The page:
As a supply teacher, the unpredictability of employment often leads teachers into other areas of education. One of the most reliable sources of income for supply teachers is private tuition.
As a qualified teacher, becoming a private tutor is relatively easy. It’s recommended that tutors are qualified to at least degree level and hold a DBS certificate to ensure students and parents make safe hiring decisions. Most supply teachers will already have these practicalities covered.
Most private tutors in the UK are self employed and either find work on their own or through private tuition agencies. In any case, all tutors need to be registered with HMRC within three months of going into business. Even if registered with an agency, it’s usually up to the tutor to arrange their own tax payments.
Here are some practical aspects to consider when setting up as a tutor:
- Will you travel to students or will they come to you?
- If you choose to tutor in your own home, will you apply for professional indemnity insurance?
- If you decide to travel to students, have you considered fuel expenses in your hourly rate?
- Most lessons take place after school - are you willing to give up your evenings and weekends?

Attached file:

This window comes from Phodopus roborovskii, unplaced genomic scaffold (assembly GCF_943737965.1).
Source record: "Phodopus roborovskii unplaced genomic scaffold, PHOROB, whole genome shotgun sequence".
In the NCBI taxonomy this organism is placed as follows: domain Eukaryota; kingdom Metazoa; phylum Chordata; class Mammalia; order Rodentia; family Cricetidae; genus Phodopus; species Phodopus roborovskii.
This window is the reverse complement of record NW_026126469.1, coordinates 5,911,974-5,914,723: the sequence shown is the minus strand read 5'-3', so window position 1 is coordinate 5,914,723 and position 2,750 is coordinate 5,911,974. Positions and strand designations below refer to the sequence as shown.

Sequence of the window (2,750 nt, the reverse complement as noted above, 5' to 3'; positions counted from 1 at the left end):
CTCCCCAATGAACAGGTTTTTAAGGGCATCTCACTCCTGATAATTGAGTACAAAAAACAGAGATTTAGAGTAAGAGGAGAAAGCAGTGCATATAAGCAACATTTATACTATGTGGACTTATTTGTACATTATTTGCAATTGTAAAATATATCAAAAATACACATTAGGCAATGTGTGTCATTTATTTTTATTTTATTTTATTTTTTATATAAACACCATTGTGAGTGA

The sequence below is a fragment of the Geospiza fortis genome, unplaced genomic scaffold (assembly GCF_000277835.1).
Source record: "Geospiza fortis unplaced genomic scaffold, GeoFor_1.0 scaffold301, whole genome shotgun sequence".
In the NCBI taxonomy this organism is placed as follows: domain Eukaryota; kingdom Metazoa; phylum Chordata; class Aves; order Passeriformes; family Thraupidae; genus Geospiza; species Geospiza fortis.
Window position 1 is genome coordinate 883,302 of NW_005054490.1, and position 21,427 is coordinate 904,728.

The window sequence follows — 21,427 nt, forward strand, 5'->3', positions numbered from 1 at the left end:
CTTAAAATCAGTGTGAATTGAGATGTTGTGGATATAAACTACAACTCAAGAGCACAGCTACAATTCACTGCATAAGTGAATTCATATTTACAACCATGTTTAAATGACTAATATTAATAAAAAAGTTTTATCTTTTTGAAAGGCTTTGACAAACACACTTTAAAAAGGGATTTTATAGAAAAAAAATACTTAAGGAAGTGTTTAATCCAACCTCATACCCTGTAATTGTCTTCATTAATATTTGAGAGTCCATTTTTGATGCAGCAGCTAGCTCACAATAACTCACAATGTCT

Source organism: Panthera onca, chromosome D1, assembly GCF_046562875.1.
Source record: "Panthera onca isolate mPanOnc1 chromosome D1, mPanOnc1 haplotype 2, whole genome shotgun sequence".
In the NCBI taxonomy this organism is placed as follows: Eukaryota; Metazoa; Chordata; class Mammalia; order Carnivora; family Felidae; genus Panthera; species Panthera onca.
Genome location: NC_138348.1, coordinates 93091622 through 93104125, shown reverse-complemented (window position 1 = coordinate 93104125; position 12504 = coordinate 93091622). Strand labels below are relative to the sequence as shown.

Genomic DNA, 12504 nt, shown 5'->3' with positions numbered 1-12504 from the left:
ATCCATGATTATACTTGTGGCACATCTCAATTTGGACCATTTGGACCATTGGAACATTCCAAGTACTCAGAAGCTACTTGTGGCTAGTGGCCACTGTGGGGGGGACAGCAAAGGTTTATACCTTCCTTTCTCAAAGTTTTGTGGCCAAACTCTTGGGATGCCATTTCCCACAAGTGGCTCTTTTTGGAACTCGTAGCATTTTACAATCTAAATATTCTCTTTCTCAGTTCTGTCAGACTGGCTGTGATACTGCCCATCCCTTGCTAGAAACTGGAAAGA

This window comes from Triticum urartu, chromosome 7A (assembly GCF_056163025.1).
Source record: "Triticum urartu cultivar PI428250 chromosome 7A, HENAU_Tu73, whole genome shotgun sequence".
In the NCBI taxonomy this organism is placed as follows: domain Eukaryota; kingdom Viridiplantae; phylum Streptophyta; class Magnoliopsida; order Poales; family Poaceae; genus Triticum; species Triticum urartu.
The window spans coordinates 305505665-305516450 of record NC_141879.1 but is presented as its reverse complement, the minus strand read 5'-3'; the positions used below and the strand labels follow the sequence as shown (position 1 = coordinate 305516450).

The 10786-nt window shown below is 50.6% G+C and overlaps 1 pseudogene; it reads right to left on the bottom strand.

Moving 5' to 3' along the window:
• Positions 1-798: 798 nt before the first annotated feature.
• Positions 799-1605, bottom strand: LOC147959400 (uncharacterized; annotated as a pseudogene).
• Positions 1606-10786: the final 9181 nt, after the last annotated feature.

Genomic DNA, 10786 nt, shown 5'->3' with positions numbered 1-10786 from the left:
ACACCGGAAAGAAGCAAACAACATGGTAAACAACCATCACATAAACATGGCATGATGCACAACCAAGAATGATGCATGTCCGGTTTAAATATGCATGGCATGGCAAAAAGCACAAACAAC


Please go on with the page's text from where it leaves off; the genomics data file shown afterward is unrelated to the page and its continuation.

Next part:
As with any new business, one of the most difficult aspects of setting up as a tutor is marketing. Finding your first student can be challenging but once word gets out in your local area, you’ll soon pick up more students through word of mouth. One of the most effective ways of marketing your services is online. These days, Google is the first place people go when looking for local information so if you’re internet savvy, setting up your own website can be a great way to ensure consistent business.
Similarly, there are several private tuition directories that you can register with such as The Tutor Website, which advertises your services directly to students and parents in your local area without paying agency fees.
How Much Can You Earn?
How much you earn as a tutor can be dependant on where you live and what you teach. Tutors generally charge between £20 and £50 per hour, dependant on experience. Those living in London tend to charge more than those who live elsewhere in the UK. Many tutors offer their services full time and report earnings in excess of £36,000 a year – the equivalent of a teacher on an M6 pay scale. Tutors who teach core subjects can find themselves booked months in advance for lessons. English, Maths and Science tutors are most in demand by students.
For more information on working as a private tutor in the UK, have a look at The Tutor Website.
Featured article kindly submitted by Jamie Thomson of The Tutor Website
Second in a series of articles looking at additional earning potential for supply teachers